November 7, 2018

Findings on screen times and mental health

Mad in America A new article – published in the American Journal of Pharmaceutical Education – explores the role of smartphones and screen time. Jeff Cain, a researcher at the University of Kentucky College of Pharmacy, reviews recent research on the contribution of technology to amplified distress among young adults and calls for a recognition of the risks of screen time in childhood wellness programs.

Cain makes a case for the substantial impact of screen time on young adult health by shedding light on the following findings:
  • One study identified a significant, negative correlation between happiness and screen time. That is, increased daily screen time is associated with decreased overall happiness. The implications of this study highly depend on the operationalization of happiness, but the research suggests that compromised life satisfaction associated with screen time.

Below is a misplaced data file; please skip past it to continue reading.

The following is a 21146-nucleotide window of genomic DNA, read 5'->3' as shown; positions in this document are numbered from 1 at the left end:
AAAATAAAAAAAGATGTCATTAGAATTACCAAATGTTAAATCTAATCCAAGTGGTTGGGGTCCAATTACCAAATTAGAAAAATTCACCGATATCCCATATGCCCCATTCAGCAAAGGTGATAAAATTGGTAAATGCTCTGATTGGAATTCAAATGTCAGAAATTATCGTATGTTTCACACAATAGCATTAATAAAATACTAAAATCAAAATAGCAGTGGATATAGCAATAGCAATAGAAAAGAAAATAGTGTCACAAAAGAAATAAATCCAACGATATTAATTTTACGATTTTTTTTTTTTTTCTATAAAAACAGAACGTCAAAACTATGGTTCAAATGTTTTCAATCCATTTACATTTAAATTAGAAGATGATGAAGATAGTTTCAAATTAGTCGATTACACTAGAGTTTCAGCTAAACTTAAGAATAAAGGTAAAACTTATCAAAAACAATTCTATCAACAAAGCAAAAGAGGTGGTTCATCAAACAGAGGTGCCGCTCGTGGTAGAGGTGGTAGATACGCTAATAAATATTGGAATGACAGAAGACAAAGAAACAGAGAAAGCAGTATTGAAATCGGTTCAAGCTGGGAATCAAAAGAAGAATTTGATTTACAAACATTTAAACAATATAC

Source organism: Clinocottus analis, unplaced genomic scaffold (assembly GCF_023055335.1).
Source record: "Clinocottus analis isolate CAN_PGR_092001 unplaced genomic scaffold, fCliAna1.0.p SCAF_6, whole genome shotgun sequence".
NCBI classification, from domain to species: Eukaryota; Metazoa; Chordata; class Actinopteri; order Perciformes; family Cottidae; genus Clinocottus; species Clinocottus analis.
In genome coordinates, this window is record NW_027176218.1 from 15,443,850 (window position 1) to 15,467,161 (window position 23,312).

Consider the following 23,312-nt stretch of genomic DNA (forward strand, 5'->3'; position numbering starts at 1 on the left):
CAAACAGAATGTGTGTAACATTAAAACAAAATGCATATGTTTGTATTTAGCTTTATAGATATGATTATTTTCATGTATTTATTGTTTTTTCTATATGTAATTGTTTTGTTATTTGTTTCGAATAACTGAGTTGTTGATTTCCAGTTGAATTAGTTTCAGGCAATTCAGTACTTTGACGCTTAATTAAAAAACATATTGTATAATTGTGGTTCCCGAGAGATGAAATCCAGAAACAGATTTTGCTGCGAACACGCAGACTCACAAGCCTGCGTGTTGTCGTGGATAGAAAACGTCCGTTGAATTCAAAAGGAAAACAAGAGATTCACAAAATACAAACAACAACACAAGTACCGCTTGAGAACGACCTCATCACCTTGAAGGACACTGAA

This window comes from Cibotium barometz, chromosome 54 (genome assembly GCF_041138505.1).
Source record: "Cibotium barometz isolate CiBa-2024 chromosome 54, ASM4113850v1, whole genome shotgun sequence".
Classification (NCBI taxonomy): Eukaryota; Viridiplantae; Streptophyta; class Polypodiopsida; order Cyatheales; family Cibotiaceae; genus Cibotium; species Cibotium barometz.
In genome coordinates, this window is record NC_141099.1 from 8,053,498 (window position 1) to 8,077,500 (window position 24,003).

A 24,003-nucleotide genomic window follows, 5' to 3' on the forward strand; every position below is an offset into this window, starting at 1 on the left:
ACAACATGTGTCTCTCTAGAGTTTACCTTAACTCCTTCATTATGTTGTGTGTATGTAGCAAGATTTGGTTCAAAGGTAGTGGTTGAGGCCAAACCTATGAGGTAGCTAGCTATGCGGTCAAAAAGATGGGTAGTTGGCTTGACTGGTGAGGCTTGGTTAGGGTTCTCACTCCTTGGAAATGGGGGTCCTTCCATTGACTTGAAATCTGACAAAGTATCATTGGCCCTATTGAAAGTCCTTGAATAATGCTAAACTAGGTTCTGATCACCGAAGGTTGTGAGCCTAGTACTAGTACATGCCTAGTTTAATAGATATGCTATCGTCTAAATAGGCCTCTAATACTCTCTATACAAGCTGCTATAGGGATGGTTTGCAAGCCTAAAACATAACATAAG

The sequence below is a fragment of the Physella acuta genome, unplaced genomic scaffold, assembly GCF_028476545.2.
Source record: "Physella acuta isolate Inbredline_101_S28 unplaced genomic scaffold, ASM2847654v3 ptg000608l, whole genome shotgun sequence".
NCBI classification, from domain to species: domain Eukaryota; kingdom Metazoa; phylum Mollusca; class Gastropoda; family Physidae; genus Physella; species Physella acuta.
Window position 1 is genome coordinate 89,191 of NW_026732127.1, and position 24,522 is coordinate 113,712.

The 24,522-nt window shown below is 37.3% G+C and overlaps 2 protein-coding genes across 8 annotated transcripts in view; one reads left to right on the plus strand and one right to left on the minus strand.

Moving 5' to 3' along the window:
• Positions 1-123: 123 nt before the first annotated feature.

• The carefully curated nature of social media has been empirically examined and has been found to take a toll on young adults’ self-esteem.
  • The looming pressure to be continuously available to friends, educators, and coworkers can make it difficult for young people ever to disconnect from their screens.
  • A number of studies have linked screen time and anxiety, depression, and sleep disturbance.
  • Screen time can, in some cases, function as an addiction. Interestingly, “Neuroimaging studies show that Internet addiction (of which smartphone and social media addictions are a subset) shows similar increases in activity in brain regions associated with substance-related addictions.”
  • The heightened reliance on technology in the classroom increases the need for students to be “plugged-in,” and sometimes necessitates screen time.

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